“The Hall of Nations is a very significant building in the evolution of modern architecture in India. It demonstrated the ability of the profession in 1970 to build a large space frame structure with available resources, which in this case was reinforced cement concrete and skilled hand-labour.” “It was an iconic building representing an important step in the development of Indian architecture. It should have been conserved on that account,”
Built to mark the 25th anniversary of India's independence in 1972, Delhi's historic Hall of Nations and Hall of Industries were demolished last week to make way for a new commercial complex. The Delhi High Court's verdict was based on the decision of the Heritage Conservation Committee (HCC), which deems that only buildings 60 years or older can be considered for heritage status. Notable opponents of the demolition include the buildings' architect Raj Rewal and urban planner A G Menon, who have called the teardown “an act of outrage”, the Indian Express reports.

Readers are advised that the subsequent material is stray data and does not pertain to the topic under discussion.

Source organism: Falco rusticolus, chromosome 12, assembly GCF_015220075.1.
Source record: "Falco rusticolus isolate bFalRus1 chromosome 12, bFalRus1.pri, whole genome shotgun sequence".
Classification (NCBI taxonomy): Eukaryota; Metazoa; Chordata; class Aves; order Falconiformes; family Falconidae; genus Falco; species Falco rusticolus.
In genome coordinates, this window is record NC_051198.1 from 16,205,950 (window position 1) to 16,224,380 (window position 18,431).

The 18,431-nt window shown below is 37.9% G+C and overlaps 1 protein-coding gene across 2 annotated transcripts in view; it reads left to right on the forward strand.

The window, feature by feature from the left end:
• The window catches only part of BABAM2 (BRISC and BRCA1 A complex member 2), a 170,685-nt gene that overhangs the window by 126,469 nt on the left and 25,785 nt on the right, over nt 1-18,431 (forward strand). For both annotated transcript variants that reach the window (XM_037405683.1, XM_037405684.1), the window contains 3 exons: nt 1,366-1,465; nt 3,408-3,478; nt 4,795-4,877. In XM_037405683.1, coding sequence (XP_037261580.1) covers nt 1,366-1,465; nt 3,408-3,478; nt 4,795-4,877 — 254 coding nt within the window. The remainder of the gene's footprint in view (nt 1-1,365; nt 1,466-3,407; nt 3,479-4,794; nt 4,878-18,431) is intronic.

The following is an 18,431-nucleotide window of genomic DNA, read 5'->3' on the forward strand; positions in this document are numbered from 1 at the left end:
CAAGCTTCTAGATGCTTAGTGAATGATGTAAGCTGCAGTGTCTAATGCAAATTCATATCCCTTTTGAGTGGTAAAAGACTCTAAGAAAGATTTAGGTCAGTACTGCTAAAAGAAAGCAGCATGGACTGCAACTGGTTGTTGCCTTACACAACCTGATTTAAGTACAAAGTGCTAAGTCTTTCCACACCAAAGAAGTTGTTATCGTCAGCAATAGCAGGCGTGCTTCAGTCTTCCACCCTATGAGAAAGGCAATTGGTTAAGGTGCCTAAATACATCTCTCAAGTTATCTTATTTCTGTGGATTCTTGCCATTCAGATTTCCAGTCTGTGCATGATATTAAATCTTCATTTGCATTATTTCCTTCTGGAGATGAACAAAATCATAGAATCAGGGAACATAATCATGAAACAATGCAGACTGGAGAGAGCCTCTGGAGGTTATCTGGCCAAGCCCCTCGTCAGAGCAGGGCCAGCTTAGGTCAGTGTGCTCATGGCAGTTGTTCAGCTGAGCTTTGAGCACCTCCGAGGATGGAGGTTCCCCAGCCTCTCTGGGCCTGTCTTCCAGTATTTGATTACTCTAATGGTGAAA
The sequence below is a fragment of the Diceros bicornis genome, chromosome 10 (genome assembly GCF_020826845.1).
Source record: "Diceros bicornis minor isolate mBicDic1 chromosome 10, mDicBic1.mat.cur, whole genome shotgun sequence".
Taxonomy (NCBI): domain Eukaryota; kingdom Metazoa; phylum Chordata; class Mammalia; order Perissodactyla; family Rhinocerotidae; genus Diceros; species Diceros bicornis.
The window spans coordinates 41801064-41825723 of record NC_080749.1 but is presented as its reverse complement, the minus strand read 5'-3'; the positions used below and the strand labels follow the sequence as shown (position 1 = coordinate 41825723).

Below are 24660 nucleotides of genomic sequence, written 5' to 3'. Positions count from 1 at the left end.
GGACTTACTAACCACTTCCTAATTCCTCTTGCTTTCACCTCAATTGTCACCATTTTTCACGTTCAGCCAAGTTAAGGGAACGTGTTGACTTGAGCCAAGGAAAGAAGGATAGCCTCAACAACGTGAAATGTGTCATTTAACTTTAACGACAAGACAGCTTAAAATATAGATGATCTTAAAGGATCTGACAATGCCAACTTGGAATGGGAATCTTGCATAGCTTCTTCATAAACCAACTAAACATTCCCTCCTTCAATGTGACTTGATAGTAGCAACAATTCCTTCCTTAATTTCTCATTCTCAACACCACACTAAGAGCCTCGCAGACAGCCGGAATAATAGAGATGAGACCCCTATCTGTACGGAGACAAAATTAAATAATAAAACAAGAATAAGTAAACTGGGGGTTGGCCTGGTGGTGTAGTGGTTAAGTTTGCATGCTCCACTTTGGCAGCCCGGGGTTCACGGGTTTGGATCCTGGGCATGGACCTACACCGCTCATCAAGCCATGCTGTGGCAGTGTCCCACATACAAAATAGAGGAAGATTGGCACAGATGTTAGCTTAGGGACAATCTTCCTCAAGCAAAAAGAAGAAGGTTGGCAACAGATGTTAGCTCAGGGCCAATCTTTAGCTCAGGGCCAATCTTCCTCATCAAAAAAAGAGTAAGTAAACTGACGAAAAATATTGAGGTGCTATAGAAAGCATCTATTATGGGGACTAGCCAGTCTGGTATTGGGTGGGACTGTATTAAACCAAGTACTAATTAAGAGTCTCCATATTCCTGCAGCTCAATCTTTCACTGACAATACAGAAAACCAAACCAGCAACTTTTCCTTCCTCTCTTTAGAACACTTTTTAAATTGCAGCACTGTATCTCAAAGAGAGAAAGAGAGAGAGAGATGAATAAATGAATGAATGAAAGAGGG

“Delhi’s many iconic buildings with rich architectural and aesthetic value will not qualify as heritage under the ‘60 years or older’ clause [...],” Hindustan Times columnist Shivani Singh wrote in an opinion piece. “The tearing down of the two buildings has set a precedent that makes Delhi’s contemporary heritage vulnerable.”